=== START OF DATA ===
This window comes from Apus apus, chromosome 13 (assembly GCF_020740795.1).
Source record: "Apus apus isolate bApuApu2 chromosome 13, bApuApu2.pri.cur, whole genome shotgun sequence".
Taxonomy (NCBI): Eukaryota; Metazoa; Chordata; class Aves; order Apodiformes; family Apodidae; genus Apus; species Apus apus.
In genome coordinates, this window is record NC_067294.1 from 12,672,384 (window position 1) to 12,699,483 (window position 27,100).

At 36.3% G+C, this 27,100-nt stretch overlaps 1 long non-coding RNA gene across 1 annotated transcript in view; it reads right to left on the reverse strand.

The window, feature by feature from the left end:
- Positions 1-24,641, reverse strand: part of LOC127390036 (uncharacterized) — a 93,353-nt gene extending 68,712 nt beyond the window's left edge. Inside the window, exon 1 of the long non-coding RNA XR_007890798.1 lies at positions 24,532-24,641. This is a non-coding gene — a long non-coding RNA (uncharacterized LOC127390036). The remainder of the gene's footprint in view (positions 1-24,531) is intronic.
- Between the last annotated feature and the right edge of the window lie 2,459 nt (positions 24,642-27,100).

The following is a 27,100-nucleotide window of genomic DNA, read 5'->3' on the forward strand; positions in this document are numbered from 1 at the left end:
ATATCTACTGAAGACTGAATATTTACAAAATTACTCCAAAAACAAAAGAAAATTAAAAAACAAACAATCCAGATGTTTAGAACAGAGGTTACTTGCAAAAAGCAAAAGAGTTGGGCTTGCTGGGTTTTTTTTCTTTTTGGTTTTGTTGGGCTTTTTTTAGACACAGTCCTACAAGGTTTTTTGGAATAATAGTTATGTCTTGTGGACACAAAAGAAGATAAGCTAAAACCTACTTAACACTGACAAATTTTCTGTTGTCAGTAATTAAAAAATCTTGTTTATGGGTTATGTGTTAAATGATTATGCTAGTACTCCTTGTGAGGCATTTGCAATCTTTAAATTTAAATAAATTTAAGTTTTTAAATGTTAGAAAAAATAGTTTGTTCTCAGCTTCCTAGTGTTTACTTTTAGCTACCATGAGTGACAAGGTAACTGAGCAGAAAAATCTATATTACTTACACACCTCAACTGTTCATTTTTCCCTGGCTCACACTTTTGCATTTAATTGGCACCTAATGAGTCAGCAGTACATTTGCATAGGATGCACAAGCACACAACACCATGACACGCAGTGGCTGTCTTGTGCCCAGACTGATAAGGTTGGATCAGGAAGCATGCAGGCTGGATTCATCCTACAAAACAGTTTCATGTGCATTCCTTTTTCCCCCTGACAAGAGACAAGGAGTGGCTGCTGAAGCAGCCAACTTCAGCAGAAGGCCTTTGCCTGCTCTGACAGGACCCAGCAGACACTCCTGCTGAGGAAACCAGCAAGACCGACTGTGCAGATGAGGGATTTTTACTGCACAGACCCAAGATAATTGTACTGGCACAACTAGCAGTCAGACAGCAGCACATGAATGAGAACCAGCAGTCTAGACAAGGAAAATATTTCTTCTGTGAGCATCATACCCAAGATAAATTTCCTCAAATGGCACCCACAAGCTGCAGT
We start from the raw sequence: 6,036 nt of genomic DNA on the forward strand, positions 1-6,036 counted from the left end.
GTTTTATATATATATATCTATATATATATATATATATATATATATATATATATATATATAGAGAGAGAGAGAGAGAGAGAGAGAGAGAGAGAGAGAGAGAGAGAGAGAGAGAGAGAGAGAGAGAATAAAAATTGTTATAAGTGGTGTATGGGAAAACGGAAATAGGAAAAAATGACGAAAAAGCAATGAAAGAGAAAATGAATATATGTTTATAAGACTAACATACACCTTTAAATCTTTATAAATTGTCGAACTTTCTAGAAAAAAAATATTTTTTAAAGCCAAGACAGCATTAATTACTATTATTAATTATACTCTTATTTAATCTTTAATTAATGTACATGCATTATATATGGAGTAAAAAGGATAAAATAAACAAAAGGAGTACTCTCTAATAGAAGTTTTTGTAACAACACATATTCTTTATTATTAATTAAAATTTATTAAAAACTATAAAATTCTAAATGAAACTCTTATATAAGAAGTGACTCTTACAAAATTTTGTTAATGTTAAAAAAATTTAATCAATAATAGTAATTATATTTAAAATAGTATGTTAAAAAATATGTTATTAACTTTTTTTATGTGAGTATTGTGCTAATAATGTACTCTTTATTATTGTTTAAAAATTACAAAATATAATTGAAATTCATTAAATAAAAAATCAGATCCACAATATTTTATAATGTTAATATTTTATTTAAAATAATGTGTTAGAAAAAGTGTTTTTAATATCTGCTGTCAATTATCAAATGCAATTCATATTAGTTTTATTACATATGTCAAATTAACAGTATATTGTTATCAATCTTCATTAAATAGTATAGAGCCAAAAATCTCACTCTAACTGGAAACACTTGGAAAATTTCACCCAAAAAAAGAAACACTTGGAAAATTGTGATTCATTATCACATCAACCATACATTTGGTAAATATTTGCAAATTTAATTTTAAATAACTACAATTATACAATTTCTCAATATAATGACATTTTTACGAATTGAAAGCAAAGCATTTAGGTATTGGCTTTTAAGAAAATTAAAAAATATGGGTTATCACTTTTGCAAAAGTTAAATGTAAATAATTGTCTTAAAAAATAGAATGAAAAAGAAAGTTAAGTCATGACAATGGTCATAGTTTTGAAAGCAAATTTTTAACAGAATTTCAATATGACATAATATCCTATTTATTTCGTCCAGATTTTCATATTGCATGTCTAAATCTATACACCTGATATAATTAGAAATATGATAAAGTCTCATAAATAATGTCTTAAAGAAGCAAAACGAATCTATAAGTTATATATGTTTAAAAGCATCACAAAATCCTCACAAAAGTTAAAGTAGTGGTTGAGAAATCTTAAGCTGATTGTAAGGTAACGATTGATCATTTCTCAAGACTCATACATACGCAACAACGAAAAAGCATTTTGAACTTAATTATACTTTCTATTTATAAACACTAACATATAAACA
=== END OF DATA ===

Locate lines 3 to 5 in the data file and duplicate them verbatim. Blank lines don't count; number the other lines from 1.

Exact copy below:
Taxonomy (NCBI): Eukaryota; Metazoa; Chordata; class Aves; order Apodiformes; family Apodidae; genus Apus; species Apus apus.
In genome coordinates, this window is record NC_067294.1 from 12,672,384 (window position 1) to 12,699,483 (window position 27,100).

At 36.3% G+C, this 27,100-nt stretch overlaps 1 long non-coding RNA gene across 1 annotated transcript in view; it reads right to left on the reverse strand.